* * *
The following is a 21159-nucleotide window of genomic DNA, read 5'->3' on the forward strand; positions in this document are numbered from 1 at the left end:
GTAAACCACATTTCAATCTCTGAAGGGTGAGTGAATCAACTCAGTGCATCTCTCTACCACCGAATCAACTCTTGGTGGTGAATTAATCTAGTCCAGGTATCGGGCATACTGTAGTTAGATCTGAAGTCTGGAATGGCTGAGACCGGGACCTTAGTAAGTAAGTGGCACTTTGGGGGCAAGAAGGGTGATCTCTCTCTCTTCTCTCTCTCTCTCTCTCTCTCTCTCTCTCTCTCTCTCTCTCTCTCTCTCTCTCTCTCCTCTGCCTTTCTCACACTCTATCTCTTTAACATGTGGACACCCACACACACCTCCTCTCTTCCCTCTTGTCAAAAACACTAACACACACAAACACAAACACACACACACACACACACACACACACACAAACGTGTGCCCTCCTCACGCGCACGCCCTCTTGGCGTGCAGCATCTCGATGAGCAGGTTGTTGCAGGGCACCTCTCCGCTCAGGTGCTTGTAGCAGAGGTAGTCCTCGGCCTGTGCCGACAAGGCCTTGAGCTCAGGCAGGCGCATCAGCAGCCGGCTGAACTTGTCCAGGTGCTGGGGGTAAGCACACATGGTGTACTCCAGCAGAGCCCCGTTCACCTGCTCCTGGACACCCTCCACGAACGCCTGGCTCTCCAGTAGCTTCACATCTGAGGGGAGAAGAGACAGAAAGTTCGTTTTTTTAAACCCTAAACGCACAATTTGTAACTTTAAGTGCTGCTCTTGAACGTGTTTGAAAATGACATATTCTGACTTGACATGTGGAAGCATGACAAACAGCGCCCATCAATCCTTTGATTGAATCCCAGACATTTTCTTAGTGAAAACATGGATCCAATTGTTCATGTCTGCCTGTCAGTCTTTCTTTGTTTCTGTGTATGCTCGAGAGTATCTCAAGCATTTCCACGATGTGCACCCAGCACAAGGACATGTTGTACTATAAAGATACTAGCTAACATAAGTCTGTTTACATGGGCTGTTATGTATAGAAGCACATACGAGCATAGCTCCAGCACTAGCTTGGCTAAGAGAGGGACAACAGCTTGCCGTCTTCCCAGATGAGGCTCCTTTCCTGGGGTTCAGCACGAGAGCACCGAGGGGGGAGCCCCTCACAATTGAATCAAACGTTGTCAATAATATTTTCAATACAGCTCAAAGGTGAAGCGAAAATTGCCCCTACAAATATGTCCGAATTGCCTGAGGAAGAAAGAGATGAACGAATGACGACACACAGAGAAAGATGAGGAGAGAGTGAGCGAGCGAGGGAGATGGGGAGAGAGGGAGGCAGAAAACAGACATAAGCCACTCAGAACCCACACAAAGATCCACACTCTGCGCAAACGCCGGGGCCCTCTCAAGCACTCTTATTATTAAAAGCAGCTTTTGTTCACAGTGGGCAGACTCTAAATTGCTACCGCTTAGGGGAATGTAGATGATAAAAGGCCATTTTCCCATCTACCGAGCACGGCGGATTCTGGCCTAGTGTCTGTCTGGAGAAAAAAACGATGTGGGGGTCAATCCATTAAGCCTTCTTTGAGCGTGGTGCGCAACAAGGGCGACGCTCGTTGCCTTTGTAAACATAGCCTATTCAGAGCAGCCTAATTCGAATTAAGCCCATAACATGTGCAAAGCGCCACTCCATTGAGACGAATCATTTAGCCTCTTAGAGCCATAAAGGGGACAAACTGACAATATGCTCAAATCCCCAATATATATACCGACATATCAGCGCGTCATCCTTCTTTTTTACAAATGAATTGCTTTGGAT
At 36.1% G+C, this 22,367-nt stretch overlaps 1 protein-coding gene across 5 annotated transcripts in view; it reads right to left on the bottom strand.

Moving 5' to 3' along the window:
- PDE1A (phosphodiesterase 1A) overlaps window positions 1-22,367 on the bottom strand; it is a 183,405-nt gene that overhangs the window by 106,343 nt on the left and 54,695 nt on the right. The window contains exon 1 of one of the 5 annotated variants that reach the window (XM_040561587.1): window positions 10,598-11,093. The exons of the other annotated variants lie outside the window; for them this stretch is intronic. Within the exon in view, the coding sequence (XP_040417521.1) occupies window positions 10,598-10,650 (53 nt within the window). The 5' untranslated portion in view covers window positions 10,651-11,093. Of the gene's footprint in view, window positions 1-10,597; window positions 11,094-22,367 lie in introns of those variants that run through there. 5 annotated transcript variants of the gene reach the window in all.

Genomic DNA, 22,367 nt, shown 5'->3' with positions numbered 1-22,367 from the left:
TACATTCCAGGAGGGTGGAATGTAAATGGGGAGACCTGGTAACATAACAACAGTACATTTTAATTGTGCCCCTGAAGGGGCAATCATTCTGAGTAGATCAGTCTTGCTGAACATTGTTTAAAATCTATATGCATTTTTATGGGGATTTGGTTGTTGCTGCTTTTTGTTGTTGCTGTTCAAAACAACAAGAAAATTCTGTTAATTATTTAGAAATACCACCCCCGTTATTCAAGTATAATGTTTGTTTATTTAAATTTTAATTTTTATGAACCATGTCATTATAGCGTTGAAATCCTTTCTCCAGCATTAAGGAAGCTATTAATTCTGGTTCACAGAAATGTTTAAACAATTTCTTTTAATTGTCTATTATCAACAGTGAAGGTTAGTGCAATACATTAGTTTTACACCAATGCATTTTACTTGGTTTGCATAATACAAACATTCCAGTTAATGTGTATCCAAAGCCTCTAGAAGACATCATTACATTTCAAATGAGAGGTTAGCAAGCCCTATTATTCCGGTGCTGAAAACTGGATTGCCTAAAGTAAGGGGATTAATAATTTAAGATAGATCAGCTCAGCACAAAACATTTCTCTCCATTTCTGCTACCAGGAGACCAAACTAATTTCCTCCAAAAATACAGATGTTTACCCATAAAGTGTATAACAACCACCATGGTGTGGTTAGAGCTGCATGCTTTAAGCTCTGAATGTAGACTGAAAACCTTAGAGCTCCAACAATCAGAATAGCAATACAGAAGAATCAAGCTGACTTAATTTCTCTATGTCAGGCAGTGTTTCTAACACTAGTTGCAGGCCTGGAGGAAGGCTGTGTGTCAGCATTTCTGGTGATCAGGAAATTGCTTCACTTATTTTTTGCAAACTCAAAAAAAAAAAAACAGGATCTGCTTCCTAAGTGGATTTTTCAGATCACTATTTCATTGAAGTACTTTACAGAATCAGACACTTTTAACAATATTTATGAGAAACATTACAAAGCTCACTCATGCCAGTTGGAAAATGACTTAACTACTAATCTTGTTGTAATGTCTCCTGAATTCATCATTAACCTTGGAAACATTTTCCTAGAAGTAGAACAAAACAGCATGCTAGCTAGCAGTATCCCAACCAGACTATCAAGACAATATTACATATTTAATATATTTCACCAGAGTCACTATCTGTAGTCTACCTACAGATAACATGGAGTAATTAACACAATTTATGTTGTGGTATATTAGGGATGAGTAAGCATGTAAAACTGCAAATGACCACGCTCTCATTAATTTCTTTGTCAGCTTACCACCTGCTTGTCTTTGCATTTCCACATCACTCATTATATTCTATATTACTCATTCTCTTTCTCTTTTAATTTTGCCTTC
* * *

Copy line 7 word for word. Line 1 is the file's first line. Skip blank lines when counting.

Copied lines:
TACATTCCAGGAGGGTGGAATGTAAATGGGGAGACCTGGTAACATAACAACAGTACATTTTAATTGTGCCCCTGAAGGGGCAATCATTCTGAGTAGATCAGTCTTGCTGAACATTGTTTAAAATCTATATGCATTTTTATGGGGATTTGGTTGTTGCTGCTTTTTGTTGTTGCTGTTCAAAACAACAAGAAAATTCTGTTAATTATTTAGAAATACCACCCCCGTTATTCAAGTATAATGTTTGTTTATTTAAATTTTAATTTTTATGAACCATGTCATTATAGCGTTGAAATCCTTTCTCCAGCATTAAGGAAGCTATTAATTCTGGTTCACAGAAATGTTTAAACAATTTCTTTTAATTGTCTATTATCAACAGTGAAGGTTAGTGCAATACATTAGTTTTACACCAATGCATTTTACTTGGTTTGCATAATACAAACATTCCAGTTAATGTGTATCCAAAGCCTCTAGAAGACATCATTACATTTCAAATGAGAGGTTAGCAAGCCCTATTATTCCGGTGCTGAAAACTGGATTGCCTAAAGTAAGGGGATTAATAATTTAAGATAGATCAGCTCAGCACAAAACATTTCTCTCCATTTCTGCTACCAGGAGACCAAACTAATTTCCTCCAAAAATACAGATGTTTACCCATAAAGTGTATAACAACCACCATGGTGTGGTTAGAGCTGCATGCTTTAAGCTCTGAATGTAGACTGAAAACCTTAGAGCTCCAACAATCAGAATAGCAATACAGAAGAATCAAGCTGACTTAATTTCTCTATGTCAGGCAGTGTTTCTAACACTAGTTGCAGGCCTGGAGGAAGGCTGTGTGTCAGCATTTCTGGTGATCAGGAAATTGCTTCACTTATTTTTTGCAAACTCAAAAAAAAAAAAACAGGATCTGCTTCCTAAGTGGATTTTTCAGATCACTATTTCATTGAAGTACTTTACAGAATCAGACACTTTTAACAATATTTATGAGAAACATTACAAAGCTCACTCATGCCAGTTGGAAAATGACTTAACTACTAATCTTGTTGTAATGTCTCCTGAATTCATCATTAACCTTGGAAACATTTTCCTAGAAGTAGAACAAAACAGCATGCTAGCTAGCAGTATCCCAACCAGACTATCAAGACAATATTACATATTTAATATATTTCACCAGAGTCACTATCTGTAGTCTACCTACAGATAACATGGAGTAATTAACACAATTTATGTTGTGGTATATTAGGGATGAGTAAGCATGTAAAACTGCAAATGACCACGCTCTCATTAATTTCTTTGTCAGCTTACCACCTGCTTGTCTTTGCATTTCCACATCACTCATTATATTCTATATTACTCATTCTCTTTCTCTTTTAATTTTGCCTTC